If you thought financial issues were a thing of the past for Arsenal, well, this post might come as a bit of a surprise. The nice thing is, at least this time Arsenal’s concerns stem from the club spending too much money.
As the broadcast payouts by the Premier League to its member clubs exploded in recent years, measures were taken to prevent clubs from taking on more long-term financial commitments than were sustainable (see: Leeds United, Newcastle United, and Portsmouth, among others). Because clubs had become so reliant on broadcast money, the Premier League devised a soft salary cap which requires that a club’s biggest annual expense, player wages, only be substantially increased by non-broadcast money sums.
Why would this matter for Arsenal? Well, with big money signings Granit Xhaka and Shkodran Mustafi arriving this summer, as well as massive, looming extensions for Mesut Özil and Alexis Sánchez, Arsenal’s wage bill is continuing to rise as this soft salary cap comes into effect.
Let’s begin by taking a look at the rules and then see how they might impact Arsenal going forward.
Rule E.18 of the Premier League Handbook (download your free copy here!) states:
If in any of Contract Years 2016/17, 2017/18 and 2018/19, the sum of a Club’s Player Services Costs and Image Contract Payments exceeds £67m, £74m or £81m, respectively, the relevant Club must elect to either: (a) be assessed by the Board on the ‘Prior Year Basis’ (in which case, Rule E.19 applies); or (b) be assessed by the Board on the ‘2012/13 Base Year Basis’ (in which case, Rule E.20 applies).
Taking a look at Swiss Ramble’s biannual required read on Arsenal’s finances, the club’s wage bill for the 2015/16 year was £195.4 million. As Arsenal’s wage bill has only increased in recent history, and because 195 is greater than 67, 74, or 81, this section is going to apply to Arsenal each of the next three seasons.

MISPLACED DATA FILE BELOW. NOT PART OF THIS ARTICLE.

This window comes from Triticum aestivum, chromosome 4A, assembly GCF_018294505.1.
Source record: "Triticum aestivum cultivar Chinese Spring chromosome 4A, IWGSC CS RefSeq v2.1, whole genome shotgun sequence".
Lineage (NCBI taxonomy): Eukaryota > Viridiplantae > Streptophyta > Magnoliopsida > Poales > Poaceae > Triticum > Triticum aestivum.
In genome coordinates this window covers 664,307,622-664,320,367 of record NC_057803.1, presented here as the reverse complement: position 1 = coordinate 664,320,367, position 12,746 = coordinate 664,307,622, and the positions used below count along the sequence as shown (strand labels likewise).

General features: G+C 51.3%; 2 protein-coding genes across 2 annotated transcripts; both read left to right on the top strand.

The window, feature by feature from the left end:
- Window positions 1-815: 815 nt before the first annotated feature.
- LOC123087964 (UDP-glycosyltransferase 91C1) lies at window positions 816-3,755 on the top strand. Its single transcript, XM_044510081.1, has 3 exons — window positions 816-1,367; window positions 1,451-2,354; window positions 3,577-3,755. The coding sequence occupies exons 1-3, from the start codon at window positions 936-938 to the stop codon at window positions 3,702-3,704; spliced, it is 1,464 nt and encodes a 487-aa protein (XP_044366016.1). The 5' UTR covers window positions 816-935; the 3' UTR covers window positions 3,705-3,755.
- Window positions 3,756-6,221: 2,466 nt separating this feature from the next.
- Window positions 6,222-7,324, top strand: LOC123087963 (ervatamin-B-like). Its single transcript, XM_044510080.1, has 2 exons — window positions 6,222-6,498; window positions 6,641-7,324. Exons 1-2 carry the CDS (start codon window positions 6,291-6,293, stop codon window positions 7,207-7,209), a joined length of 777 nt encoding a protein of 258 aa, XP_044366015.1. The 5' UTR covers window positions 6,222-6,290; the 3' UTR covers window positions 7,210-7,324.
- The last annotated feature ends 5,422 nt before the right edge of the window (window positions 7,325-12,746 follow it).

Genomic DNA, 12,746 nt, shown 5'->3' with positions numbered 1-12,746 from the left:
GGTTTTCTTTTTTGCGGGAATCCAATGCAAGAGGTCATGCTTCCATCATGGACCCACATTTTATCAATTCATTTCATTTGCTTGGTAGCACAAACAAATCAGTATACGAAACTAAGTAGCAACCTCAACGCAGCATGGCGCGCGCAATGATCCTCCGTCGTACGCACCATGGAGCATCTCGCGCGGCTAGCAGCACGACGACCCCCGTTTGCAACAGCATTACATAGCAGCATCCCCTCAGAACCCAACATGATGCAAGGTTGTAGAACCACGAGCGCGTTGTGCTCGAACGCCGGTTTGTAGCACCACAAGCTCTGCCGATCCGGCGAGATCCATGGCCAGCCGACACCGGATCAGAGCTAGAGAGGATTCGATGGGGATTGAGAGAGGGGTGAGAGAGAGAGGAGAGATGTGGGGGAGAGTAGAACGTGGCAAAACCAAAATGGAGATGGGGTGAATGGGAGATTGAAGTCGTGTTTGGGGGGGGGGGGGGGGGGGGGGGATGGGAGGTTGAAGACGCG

Rule E.19 is most important to this analysis. Let’s look at it one section at a time:
Where the Club has elected to be assessed on the ‘Prior Year Basis’, the Club must satisfy the Board of any of the following:
Yay! You’ve elected the Prior Year Basis option. Please continue with Rule E.19.1:
that the sum of the Club’s Player Services Costs and Image Contract Payments has not increased by more than £7m when compared to the previous Contract Year; or
“Player Services Costs and Image Contract Payment” means anything a club pays to a player, including salary, insurance payments, and pension contributions. This section states that a club can increase those amounts by £7m from the previous year without any issue. We’ll call this £7m the “exclusion amount.” That “or” seems ominous though. Let’s read on to Rule E.19.2:
that the excess increase, over and above the £7m referred to at Rule E.19.1, arises as a result of contractual commitments entered into on or before 31 January 2013, and/or has been funded only by Club Own Revenue Uplift as compared to the previous Contract Year and/or Averaged Three Year Player Trading Profit; or
Translating from lawyerspeak into English, what this means is that if the wage bill increases by more than that £7 million exclusion amount from one season to the next, a club can cover that increase by using one, two, or all of the following methods.